“When you are surrounded by children, the child in you comes back.”
—Celine Dion, best-selling Canadian recording artist
Our grandchildren, Weston and Ella
For me, being a grandfather feels different than being a father.
My son and daughter were born when I was 28 and 30. During these early years, I tended to be pretty serious, seeing my role as protector and provider as my primary responsibilities.
Today as a Pop Pop at age 65, I am now seeing a lighter, more playful side of myself.
These days, I consciously take the time to be more fully present in far more moments of my life. Although we still try to teach and instill positive life lessons in our two grandchildren, I find that they are also teaching us some valuable lessons on ways to live more spontaneously and joyfully.
How have you experienced children over the years?
How and where have they been your teachers and rekindled your youthful spirit?
Take pleasure in what’s already here.
—Calm App Reflection
Image from Unsplash by Lala Azizli
For many people, pleasure seeking is almost a full-time job. They seem always on the hunt for the next great experience to place a check mark on their bucket list. Life, however (for most of us) is what happens between those peak experiences, and can seem routine and boring.
Years ago, there was an TV ad campaign for Van Camp’s pork and beans with the catchy jingle, “Simple pleasures are the best.” Although pork and beans may not be your thing, we can all recognize that simple pleasures are also the most abundant if we heighten our awareness and appreciation of them.
Turn on your pleasure-seeking radar to see what’s already here. Keep a log or list to capture the things you easily recognize and perhaps a good number of those you often overlook. Consider placing all of your senses on high alert to expand your list even further.
Being grateful doesn’t have to be some grandiose thing. Examine little pleasures and let them land in your awareness.
—Calm App Reflection
Image from Unsplash by Timo Volz
Take a deeper plunge into your senses today. Note what you are seeing, feeling, hearing, tasting, and smelling.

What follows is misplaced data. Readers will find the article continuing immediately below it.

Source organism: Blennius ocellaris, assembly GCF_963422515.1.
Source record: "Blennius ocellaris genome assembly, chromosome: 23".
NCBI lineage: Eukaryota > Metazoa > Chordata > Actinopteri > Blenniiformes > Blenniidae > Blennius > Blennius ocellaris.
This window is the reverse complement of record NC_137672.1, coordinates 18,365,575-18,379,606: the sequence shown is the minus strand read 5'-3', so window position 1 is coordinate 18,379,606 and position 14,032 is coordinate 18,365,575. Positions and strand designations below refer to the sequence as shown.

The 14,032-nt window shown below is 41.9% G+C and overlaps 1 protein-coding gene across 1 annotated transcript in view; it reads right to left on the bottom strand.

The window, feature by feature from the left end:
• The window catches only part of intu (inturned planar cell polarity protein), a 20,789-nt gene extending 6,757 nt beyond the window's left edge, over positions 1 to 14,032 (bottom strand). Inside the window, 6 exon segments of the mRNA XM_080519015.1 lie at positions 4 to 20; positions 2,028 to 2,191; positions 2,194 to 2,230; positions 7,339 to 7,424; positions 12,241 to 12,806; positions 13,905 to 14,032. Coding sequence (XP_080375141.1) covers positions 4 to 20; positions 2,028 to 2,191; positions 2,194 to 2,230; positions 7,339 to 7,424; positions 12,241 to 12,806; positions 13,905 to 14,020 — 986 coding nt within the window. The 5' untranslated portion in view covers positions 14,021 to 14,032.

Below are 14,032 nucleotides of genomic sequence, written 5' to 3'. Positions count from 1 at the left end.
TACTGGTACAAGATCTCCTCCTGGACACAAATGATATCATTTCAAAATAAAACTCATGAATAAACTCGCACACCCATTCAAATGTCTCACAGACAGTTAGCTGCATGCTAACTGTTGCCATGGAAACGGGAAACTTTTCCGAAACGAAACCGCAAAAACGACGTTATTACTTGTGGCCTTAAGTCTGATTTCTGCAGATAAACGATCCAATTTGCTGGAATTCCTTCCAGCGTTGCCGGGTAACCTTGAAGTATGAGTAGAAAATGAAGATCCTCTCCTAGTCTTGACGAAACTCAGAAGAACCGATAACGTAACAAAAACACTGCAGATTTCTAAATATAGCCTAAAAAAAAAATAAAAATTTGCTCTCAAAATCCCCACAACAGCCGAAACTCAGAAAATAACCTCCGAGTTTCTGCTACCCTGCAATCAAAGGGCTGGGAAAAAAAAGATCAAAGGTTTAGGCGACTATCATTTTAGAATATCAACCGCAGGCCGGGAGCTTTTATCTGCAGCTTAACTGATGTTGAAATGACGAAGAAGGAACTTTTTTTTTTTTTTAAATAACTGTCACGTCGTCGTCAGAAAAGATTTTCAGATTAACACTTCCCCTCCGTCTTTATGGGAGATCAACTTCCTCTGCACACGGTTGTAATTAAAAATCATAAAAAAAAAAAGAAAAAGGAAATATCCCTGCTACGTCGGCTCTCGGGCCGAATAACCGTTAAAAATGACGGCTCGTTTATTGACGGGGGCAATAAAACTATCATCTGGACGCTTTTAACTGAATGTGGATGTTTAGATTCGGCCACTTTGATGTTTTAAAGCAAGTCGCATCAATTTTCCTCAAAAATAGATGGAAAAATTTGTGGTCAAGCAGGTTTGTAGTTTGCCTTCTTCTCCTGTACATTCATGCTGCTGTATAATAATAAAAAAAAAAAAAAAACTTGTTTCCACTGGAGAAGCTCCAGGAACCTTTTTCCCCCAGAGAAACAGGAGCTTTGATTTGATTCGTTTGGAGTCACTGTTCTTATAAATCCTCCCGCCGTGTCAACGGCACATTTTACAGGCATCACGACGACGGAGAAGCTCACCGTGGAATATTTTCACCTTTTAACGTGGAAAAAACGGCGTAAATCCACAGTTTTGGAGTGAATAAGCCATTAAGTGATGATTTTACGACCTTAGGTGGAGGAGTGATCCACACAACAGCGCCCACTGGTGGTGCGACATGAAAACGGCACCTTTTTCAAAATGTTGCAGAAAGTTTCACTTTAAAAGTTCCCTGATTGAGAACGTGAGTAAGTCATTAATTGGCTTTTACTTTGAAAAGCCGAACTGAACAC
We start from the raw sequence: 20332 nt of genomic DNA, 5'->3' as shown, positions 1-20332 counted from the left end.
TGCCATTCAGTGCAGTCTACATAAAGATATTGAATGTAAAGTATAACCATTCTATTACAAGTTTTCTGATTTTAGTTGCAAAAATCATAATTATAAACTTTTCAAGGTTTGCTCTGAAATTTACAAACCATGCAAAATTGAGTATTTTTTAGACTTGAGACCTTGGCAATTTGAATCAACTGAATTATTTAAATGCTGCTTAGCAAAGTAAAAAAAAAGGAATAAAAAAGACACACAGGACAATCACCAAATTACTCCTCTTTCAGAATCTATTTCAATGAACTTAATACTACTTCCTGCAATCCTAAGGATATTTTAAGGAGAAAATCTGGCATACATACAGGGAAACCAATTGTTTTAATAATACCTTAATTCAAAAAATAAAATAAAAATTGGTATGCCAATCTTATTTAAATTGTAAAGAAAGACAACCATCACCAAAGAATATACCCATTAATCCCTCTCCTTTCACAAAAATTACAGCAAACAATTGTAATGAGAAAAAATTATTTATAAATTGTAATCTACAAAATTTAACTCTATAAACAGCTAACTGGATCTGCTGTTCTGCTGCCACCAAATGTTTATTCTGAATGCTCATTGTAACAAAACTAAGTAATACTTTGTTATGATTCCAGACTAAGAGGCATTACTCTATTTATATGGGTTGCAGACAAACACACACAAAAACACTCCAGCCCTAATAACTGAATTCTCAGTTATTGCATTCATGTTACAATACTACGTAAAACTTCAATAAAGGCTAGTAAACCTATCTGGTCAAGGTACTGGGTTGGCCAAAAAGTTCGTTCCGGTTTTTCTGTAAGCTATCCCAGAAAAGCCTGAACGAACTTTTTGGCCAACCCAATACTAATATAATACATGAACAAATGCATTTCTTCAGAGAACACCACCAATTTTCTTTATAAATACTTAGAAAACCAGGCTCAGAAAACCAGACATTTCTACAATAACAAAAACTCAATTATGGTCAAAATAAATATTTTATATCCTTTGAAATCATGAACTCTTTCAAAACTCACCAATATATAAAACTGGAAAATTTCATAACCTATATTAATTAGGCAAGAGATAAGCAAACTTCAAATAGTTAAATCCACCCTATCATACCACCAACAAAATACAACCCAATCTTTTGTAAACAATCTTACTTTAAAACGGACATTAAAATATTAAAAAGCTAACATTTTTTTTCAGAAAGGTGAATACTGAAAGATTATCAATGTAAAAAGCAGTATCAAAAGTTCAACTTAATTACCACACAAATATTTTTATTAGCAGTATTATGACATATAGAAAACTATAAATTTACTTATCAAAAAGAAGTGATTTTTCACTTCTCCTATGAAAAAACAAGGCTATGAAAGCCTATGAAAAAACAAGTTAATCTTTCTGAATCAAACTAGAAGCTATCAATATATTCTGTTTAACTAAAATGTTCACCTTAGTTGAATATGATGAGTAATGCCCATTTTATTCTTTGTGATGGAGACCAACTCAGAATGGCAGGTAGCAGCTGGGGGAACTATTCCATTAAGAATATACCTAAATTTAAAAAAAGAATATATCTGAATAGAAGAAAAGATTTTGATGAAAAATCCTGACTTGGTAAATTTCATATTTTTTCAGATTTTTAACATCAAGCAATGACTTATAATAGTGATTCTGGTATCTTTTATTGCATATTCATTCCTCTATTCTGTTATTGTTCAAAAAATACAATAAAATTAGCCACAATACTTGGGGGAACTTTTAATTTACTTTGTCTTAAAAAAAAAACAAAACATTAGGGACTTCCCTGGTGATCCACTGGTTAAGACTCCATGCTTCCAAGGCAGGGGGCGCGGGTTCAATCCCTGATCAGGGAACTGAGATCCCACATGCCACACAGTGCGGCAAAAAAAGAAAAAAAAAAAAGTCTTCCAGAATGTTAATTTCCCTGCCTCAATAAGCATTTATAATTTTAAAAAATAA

In just the past few hours I…
- Saw sunlight reflecting off a lake
- Felt my soft pillow and cool sheets against my skin
- Heard the sound of falling rain
- Tasted my favorite oatmeal on-the-run breakfast
- Smelled fresh coffee brewing
What are some of the little pleasures you experience throughout your day? How can you be even more present and grateful for the blessings we often overlook?
“Do not bite at the bait of pleasure till you know there is no hook beneath it.”
—Thomas Jefferson (Letter to Maria Cosway, October 1786)
Image from Unsplash by yu tang
Pleasure seeking and pain avoidance are two of the biggest drivers for most people.
Take a look for yourself at a typical day or maybe a full week to see just how true this may be for you.
Dig deep into your daily habits and rituals at home and work to explore your behaviors in the morning, mid-day, and into the evening. How do your habits and rituals differ heading into the weekend or even as you engage in the holidays and vacation time?
Generate a list of 5-10 behaviors or habits that have a considerable downside or hook beneath their initial pleasure. How would reducing or eliminating one or two make a meaningful difference in your life?
“The first step towards getting somewhere is to decide that you are not going to stay where you are.”
—J. Pierpont Morgan, 19th Century American Banker
Image from Unsplash by Brian Patrick Tagalog